Johnathan Holland: I mean it depends it's a very broad questions of we can go in a number of different ways but online merchants there are other services available like now because we've launched this debit card solution. I know there's going to be several other players that are coming in and they're going to build there a new type of credit card or different type of payment systems using crypto to make online payments. That's some exciting areas that can move into. So, I would say the online merchants especially if you're doing big volume that 2.5 percent and then FX stuff as well that you're getting dinged that matters to your business so look for other solutions it doesn't necessarily have to be lower cost and sacrifice quality. Right because there's products out there that can still have the same quality, but you also get to save a bit of money while you're doing it. So, the merchant should do that, online shoppers I mean ultimately you know your personal finances are important. Do what you can to save your money and getting into debt is obviously not that smart. Interac in Canada a lot of ads but this like back in the black meaning you know back in the positive. I don't think the general population you know is that black is positive and red is negative. But you know maybe this is where that degree maybe I'm given them you know some food for thought there but, so you know it's good I think as a consumer to make sure that you're saving your money. so be mindful of what you're spending on. And when you do spend it I would say use debt but I'm biased. I think it's better to not get in debt.

Manseeb Khan: Awesome. So, Johnathan thank you so much for sitting down with me today. This has been very educational for me even though I'm in the company but I'm pretty sure a lot of people might have learned a thing or two and hopefully it will change the passwords like I'm going to in the next 30 seconds and I can't we talking on the show going man.

Johnathan Holland: Happy to be here Manny. Cheers.

 

End of Podcast

 

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The National Crowdfunding & Fintech Association of Canada (NCFA Canada) is a cross-Canada non-profit actively engaged with fintech, alternative finance, blockchain, cryptocurrency, crowdfunding and online investing stakeholders globally. NCFA Canada provides education, research, industry stewardship, services, and networking opportunities to thousands of members and subscribers and works closely with industry, government, academia, community and eco-system partners and affiliates to create a strong and vibrant crowdfunding and fintech industry. Join Canada's Fintech & Funding Community today FREE! Or become a contributing member and get perks. For more information, please visit: ncfacanada.org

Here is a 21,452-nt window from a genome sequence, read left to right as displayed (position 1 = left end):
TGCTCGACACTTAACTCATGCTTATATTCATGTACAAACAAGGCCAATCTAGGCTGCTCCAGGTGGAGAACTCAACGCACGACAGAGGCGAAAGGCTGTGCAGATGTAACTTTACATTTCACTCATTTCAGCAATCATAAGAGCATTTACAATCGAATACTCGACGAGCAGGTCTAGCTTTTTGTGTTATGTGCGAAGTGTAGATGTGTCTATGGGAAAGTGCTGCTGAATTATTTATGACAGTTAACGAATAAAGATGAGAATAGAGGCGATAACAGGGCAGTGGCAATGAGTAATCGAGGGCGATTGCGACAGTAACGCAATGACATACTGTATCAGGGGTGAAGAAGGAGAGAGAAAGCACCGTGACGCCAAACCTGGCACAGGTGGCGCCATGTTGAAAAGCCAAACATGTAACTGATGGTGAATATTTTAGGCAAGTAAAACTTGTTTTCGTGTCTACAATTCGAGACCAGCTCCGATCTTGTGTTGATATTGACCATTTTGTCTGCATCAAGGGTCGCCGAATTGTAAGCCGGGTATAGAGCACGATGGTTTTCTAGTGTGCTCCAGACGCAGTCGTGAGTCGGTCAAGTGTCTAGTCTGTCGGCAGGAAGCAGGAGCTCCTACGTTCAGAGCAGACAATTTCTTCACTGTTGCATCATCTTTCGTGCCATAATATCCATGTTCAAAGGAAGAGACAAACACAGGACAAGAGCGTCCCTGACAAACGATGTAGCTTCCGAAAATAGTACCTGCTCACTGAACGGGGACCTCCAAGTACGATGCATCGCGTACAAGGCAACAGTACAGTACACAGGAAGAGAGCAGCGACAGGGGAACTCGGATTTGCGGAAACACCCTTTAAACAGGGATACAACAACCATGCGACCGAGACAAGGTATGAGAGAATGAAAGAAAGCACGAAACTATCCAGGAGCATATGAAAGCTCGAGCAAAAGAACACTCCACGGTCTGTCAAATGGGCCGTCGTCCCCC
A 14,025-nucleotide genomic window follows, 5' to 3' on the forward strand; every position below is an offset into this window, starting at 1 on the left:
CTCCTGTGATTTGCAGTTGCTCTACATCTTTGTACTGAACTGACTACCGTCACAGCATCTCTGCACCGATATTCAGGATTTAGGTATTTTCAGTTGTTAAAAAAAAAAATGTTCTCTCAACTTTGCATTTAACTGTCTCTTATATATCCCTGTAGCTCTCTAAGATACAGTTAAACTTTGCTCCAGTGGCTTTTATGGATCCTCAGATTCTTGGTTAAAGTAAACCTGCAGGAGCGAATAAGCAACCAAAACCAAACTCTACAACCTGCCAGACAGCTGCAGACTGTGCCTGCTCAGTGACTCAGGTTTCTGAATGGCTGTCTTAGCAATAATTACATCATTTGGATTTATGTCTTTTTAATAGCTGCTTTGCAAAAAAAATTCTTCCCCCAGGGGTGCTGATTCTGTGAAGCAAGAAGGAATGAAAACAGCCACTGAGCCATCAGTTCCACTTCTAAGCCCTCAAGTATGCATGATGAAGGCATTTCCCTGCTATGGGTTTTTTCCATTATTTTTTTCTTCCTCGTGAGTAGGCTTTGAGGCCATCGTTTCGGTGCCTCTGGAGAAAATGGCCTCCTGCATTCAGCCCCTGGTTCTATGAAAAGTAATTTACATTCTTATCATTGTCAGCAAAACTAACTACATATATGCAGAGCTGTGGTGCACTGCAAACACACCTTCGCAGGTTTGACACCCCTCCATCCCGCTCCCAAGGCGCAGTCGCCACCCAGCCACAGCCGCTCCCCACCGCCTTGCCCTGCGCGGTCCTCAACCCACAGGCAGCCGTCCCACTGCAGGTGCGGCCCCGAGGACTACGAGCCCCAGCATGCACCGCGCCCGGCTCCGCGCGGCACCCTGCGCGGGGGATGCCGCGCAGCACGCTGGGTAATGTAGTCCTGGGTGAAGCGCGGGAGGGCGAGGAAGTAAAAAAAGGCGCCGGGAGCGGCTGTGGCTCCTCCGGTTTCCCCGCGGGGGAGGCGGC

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Crowdfund Insider | JD Alois | Feb 1, 2019 Regulation Crowdfunding (or Reg CF), created by Title III of the JOBS Act, has been available for several years now. While not without its shortcomings, Reg CF has been leveraged by hundreds of issuers, typically smaller firms, raising over $100 million since May 2016. This past week, Crowdfund Capital Advisors (CCA) published a report on Reg CF entitled “2018 State of Regulation Crowdfunding,” providing a snap-shot of the securities exemption and its overall performance. Crowdfund Insider communicated with CCA principle Sherwood “Woodie” Neiss regarding the report. Neiss told CI the promise of Reg CF as a jobs creator and economic engine is starting to prove true: “Back in 2012, the promise of Regulation Crowdfunding was jobs, a local economic generator, and an industry revitalizer. With the close of the 3rd calendar year of Reg CF we can see that those promises are holding true. Reg CF is proving to be a jobs engine (creating on average 2.9 jobs per issuer), economic generator (pumping over $289 million of revenues into local economies) and industry supporter (enabling 82 unique industries in regions across the USA).” See:  Prominent Group of Fintech Leaders Send Letter to SEC Chair Jay Clayton Demanding an Increase in Regulation Crowdfunding ...
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Report: State of Regulation Crowdfunding Says No Gold Rush But an Undeniable Job Creator